America’s Favorite Seafood Picks

September 28, 2011

What seafood species are the most popular this year? Find out the latest results from the Nation Fisheries Institute

The National Fisheries Institute just released its list of the most consumed types of seafood in the US for 2010. Salmon and tilapia of course made the list, but there were several surprises. In fact, Americans ate 20 percent more tilapia in 2010 than they did in 2009, propelling it from the number five spot to the number four spot with the single largest gain in consumption on the National Fisheries Institute’s (NFI) latest Top Ten Seafood List.

Starting from the bottom… literally, clams take the number 10 spot of most consumed seafood, with 0.341 pounds per capita. Clams are considered either a "best choice", or "good alternative" on Monterey Bay Seafood Watch program which rates seafood on sustainability, healthfulness and other factors.

Next up is pangasius, also known as tra, swai, catfish and basa, which is consumed at 0.405 pounds per capita, a 14 percent jump from the year before. Pangasius is a flaky, tender white fish and therefore easy on the palate; it’s typically both imported and farmed. It’s a "good alternative" on the Seafood Watch list.

And while cod remained at number seven from the previous year, it gained 11 percent into 2011 at 0.463 pounds per capita. Monterey Bay’s cod ratings vary from "best choice" to "avoid" depending where and how the fish was caught.

The seventh most consumed seafood item is crab, with 0.573 pounds per capita eaten per year. Crab also varies on the Monterey Bay Seafood Watch list from "best choice" (for Dungeness, Kona and Stone Crab) to "avoid" (King Crab).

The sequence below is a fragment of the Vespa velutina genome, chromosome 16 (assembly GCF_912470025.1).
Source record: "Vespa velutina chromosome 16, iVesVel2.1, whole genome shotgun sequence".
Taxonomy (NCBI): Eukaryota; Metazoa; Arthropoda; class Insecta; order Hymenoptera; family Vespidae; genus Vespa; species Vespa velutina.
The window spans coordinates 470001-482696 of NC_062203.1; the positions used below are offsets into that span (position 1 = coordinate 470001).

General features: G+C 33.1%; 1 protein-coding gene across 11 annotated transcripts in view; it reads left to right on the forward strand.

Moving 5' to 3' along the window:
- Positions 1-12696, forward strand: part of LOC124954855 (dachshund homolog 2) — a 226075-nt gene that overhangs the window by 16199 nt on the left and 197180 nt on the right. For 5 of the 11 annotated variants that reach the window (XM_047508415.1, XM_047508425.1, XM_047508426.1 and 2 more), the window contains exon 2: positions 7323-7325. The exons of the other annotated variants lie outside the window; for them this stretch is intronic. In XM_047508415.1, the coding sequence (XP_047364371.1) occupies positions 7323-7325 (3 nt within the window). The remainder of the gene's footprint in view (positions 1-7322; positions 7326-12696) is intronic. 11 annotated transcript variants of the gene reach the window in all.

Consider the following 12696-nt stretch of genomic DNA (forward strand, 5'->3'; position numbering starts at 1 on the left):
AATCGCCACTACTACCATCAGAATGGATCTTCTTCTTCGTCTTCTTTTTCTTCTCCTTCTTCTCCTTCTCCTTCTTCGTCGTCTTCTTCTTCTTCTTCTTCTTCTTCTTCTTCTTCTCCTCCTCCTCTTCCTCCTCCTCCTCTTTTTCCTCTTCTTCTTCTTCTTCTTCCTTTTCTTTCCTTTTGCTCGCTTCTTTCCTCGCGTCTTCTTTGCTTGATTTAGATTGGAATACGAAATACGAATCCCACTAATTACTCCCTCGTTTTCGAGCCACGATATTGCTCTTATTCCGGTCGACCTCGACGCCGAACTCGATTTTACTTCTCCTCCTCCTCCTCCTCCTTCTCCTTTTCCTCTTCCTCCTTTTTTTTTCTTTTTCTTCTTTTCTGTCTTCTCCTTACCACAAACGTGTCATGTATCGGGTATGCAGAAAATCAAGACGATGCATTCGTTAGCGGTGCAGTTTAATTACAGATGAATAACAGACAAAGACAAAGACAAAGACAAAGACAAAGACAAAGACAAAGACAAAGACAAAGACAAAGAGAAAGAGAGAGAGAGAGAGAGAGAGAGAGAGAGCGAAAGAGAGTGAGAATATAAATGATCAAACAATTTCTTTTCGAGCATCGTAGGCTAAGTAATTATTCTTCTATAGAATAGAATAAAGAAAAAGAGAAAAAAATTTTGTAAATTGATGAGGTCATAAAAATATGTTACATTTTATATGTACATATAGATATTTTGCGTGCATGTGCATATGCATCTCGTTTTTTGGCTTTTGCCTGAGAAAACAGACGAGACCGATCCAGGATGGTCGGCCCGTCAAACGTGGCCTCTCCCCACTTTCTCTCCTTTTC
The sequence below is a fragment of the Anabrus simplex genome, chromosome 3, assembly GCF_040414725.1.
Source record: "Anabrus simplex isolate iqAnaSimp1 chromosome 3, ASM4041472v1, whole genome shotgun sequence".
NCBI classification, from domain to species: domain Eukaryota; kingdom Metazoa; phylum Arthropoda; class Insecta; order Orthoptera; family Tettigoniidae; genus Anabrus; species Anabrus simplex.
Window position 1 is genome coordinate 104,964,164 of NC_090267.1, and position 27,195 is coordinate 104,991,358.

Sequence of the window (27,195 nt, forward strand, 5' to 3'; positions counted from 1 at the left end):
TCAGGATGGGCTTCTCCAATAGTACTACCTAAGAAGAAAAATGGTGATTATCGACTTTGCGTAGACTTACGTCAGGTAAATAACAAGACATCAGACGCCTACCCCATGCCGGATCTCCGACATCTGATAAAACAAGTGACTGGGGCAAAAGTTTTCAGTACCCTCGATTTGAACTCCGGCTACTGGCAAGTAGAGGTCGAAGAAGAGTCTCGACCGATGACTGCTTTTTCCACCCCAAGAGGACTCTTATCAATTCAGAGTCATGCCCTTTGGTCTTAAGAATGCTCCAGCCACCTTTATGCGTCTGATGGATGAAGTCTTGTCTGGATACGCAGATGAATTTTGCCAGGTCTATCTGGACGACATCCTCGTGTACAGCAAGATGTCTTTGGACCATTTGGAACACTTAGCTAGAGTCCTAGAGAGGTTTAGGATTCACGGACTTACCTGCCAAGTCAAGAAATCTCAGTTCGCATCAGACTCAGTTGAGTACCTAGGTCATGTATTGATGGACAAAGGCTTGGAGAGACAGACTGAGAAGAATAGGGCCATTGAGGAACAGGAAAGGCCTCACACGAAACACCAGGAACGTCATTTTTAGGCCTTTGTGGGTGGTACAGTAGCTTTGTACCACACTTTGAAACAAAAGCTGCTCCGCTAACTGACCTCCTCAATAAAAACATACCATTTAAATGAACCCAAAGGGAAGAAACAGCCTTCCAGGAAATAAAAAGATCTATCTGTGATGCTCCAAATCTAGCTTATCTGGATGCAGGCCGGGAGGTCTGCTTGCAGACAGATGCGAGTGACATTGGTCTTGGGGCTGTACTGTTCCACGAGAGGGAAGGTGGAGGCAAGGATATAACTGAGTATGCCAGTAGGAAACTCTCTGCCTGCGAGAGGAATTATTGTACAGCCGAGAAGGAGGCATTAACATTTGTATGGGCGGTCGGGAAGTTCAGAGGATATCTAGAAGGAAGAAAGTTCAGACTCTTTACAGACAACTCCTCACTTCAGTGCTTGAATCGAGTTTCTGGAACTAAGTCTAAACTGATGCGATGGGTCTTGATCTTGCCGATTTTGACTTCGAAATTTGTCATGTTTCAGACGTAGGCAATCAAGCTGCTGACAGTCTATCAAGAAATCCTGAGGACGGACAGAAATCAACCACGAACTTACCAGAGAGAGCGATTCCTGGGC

Next up is catfish, at 0.8 pounds per capita. US farmed catfish is a "best choice" according to Monterey Bay.

In the top 5, at number five, is Alaska Pollack, consumed at a rate of 1.192 pounds per capita, and makes the "good alternative" list for Monterey Bay.

As mentioned above is Tilapia, Americans ate a staggering 20 percent more tilapia in 2010 than they did in 2009, a whopping 1.45 pounds per capita. If you are going to consume tilapia Monterey Bay suggests you chose US farmed fish grown in environmentally friendly systems. Imported tilapia is either an "avoid" or "good alternative".

The third most consumed fish is Salmon (not surprising) at nearly 2 pounds (1.999) per person, per year and ranges from a "best choice" to "avoid" according to Seafood Watch.

Next on the list is canned tuna, which Americans are eating 2.7 pounds per person, per year. Refer to Monterey Bay Seafood Watch before choosing your tuna.

And the most consumed seafood is shrimp. Americans on average consume around 4 pounds per year. Most shrimp choices are going to put you in the "best choice" or "good alternative" categories but there are also varieties that Monterey Bay suggests you "avoid".

According to NFI president John Connelly, “If you look at the numbers from 2008, 2009 and now 2010, keeping in mind population growth, we’re hopeful that we’re beginning to see seafood consumption steadying, a trend that makes it poised for gains.”

Seafood Watch Program guidelines from the Monterey Bay Aquarium